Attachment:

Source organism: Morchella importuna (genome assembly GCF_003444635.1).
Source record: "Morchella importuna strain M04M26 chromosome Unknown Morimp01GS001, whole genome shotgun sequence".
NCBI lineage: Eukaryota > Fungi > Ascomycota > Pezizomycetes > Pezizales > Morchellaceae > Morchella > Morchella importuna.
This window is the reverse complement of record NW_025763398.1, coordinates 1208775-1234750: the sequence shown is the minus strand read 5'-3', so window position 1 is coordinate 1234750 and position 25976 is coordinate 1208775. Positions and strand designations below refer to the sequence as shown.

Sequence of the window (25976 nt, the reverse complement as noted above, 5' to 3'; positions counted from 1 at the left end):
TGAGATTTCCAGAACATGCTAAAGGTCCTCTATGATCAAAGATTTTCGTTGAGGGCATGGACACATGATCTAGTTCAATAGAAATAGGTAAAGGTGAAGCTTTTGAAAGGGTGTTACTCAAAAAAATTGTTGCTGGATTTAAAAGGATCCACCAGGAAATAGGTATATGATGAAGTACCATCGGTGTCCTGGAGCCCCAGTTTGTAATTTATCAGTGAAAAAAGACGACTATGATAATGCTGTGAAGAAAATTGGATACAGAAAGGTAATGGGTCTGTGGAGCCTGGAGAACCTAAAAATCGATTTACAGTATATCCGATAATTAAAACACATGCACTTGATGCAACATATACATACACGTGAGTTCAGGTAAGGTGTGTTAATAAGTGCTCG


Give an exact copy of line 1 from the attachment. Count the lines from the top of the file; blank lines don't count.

Source organism: Morchella importuna (genome assembly GCF_003444635.1).